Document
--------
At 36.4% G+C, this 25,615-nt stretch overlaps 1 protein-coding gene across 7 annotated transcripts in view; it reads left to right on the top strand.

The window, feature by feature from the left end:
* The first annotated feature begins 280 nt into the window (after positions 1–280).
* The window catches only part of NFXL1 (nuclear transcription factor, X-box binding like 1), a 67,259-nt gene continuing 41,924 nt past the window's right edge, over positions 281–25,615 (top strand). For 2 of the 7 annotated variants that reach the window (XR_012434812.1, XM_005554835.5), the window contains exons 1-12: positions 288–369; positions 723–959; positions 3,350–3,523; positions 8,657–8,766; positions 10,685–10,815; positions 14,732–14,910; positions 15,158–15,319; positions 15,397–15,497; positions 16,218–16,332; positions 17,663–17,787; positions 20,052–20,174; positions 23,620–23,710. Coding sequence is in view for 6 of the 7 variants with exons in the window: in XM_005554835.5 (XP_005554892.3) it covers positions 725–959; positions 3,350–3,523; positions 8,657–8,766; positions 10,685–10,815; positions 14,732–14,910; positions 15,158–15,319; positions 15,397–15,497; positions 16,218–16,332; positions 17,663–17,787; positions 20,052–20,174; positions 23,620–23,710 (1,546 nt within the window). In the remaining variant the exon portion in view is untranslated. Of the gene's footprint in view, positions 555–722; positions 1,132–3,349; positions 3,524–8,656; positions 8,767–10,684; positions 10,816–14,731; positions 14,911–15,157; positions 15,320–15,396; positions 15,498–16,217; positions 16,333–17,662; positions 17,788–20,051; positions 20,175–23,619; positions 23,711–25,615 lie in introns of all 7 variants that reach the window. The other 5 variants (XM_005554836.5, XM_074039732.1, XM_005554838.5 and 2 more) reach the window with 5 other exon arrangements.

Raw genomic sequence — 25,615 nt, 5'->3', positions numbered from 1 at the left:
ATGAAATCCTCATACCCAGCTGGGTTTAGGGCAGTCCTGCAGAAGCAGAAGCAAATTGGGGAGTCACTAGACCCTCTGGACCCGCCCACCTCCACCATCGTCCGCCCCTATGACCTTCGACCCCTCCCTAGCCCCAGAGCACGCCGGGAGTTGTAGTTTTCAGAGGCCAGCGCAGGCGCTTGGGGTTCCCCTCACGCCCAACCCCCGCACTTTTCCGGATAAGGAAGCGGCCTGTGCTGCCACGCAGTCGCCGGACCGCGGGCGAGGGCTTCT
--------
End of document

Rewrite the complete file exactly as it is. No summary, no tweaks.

At 36.4% G+C, this 25,615-nt stretch overlaps 1 protein-coding gene across 7 annotated transcripts in view; it reads left to right on the top strand.

The window, feature by feature from the left end:
* The first annotated feature begins 280 nt into the window (after positions 1–280).
* The window catches only part of NFXL1 (nuclear transcription factor, X-box binding like 1), a 67,259-nt gene continuing 41,924 nt past the window's right edge, over positions 281–25,615 (top strand). For 2 of the 7 annotated variants that reach the window (XR_012434812.1, XM_005554835.5), the window contains exons 1-12: positions 288–369; positions 723–959; positions 3,350–3,523; positions 8,657–8,766; positions 10,685–10,815; positions 14,732–14,910; positions 15,158–15,319; positions 15,397–15,497; positions 16,218–16,332; positions 17,663–17,787; positions 20,052–20,174; positions 23,620–23,710. Coding sequence is in view for 6 of the 7 variants with exons in the window: in XM_005554835.5 (XP_005554892.3) it covers positions 725–959; positions 3,350–3,523; positions 8,657–8,766; positions 10,685–10,815; positions 14,732–14,910; positions 15,158–15,319; positions 15,397–15,497; positions 16,218–16,332; positions 17,663–17,787; positions 20,052–20,174; positions 23,620–23,710 (1,546 nt within the window). In the remaining variant the exon portion in view is untranslated. Of the gene's footprint in view, positions 555–722; positions 1,132–3,349; positions 3,524–8,656; positions 8,767–10,684; positions 10,816–14,731; positions 14,911–15,157; positions 15,320–15,396; positions 15,498–16,217; positions 16,333–17,662; positions 17,788–20,051; positions 20,175–23,619; positions 23,711–25,615 lie in introns of all 7 variants that reach the window. The other 5 variants (XM_005554836.5, XM_074039732.1, XM_005554838.5 and 2 more) reach the window with 5 other exon arrangements.

Raw genomic sequence — 25,615 nt, 5'->3', positions numbered from 1 at the left:
ATGAAATCCTCATACCCAGCTGGGTTTAGGGCAGTCCTGCAGAAGCAGAAGCAAATTGGGGAGTCACTAGACCCTCTGGACCCGCCCACCTCCACCATCGTCCGCCCCTATGACCTTCGACCCCTCCCTAGCCCCAGAGCACGCCGGGAGTTGTAGTTTTCAGAGGCCAGCGCAGGCGCTTGGGGTTCCCCTCACGCCCAACCCCCGCACTTTTCCGGATAAGGAAGCGGCCTGTGCTGCCACGCAGTCGCCGGACCGCGGGCGAGGGCTTCT